NFHS and US Lacrosse Make Rules Changes for Next Season
A significant change in rules regarding sticks and eyewear for girls’ lacrosse will take effect for the 2020 high school season. The rules changes recommended by the joint National Federation of State High School Associations (NFHS) and US Lacrosse (USL) Girls Lacrosse Rules Committee at its June 17-19 meeting in Indianapolis were subsequently approved by the NFHS and USL Boards of Directors.
The most important changes amend crosse and stick requirements. A crosse now meets specifications if the ball moves freely in the front of the pocket, removing the requirement for the back of the pocket. Additionally, during stick checks, game officials will ensure that the ball rolls out of the back of the pocket when placed in the upper third of the head at its widest point and the stick and head are tilted 90 degrees.
“The committee felt that it was important to separate the performance requirements of the front and back face of the head during stick checks,” says Lindsey Atkinson, NFHS director of sports/communications associate and liaison to the Girls Lacrosse Rules Committee. “This change simply distinguishes the differences in performance and clarifies the stick check process.”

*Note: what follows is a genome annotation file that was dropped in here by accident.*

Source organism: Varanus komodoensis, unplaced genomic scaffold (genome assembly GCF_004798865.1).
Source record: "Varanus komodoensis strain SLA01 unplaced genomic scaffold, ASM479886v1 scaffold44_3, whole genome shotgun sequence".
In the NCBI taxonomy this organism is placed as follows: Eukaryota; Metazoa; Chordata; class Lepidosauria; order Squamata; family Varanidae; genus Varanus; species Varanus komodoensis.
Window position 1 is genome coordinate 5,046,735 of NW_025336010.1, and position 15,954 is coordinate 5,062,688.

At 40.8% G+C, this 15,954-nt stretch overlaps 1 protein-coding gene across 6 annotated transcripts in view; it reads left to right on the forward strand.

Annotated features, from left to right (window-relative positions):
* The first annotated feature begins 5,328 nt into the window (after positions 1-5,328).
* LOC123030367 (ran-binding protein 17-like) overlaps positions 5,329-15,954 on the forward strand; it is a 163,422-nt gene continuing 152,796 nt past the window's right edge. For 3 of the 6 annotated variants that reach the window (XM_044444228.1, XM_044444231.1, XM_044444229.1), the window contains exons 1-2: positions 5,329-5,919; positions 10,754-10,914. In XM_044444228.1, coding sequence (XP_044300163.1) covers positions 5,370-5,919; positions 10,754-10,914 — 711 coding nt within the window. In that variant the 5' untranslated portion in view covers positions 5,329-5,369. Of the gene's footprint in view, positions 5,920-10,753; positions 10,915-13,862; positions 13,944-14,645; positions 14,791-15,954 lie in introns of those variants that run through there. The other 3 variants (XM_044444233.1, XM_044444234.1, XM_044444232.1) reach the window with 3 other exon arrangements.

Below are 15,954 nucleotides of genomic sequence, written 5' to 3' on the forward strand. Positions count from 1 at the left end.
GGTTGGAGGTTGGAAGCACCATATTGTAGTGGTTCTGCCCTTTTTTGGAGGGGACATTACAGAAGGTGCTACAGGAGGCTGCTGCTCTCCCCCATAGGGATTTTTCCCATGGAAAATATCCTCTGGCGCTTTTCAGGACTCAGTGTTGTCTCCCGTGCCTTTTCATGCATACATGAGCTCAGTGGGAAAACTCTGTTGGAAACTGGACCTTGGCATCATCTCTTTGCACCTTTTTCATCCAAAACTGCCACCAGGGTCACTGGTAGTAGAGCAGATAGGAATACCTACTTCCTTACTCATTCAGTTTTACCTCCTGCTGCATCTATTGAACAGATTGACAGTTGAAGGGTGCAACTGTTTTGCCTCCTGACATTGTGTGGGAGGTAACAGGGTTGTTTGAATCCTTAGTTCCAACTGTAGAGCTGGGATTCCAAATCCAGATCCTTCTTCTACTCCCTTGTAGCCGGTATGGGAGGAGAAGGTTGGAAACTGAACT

In another change, equipment cannot be modified from its original manufactured state and it must be worn in the manner the manufacturer intended.
For eyewear, another new rule now requires that all eyewear worn on the playing field bear the SEI (Safety Equipment Institute) mark for certification by January 1, 2025. Eyewear must still be SEI certified for the 2020 season; the requirement for a physical mark on the eyewear does not take effect until 2025. All approved eyewear is listed on the SEI website at www.seinet.org.
“SEI certification and the ASTM standard remain the same and are an important part of maintaining safety for our student-athletes,” explains Caitlin Kelley, US Lacrosse women's lacrosse director and the USL liaison to the Girls Lacrosse Rules Committee. “The rules committee extended the requirement of the physical markings on the eyewear in order to minimize unnecessary cost to the consumers.”
In another significant rule change that will impact the flow of the girls’ game, a change to free movement has been adjusted to eliminate the requirement for players to stand in place after an official’s whistle.
Free movement allows players to freely move around the playing field, instead of being required to hold their positions on stoppages including possession time-outs, injury time-outs, major and minor fouls, when the ball goes out of bounds and free position or alternating-possession restarts.
According to the 2017-18 NFHS High School Athletics Participation Survey, there are 96,904 girls participating in lacrosse at 2,781 high schools across the country.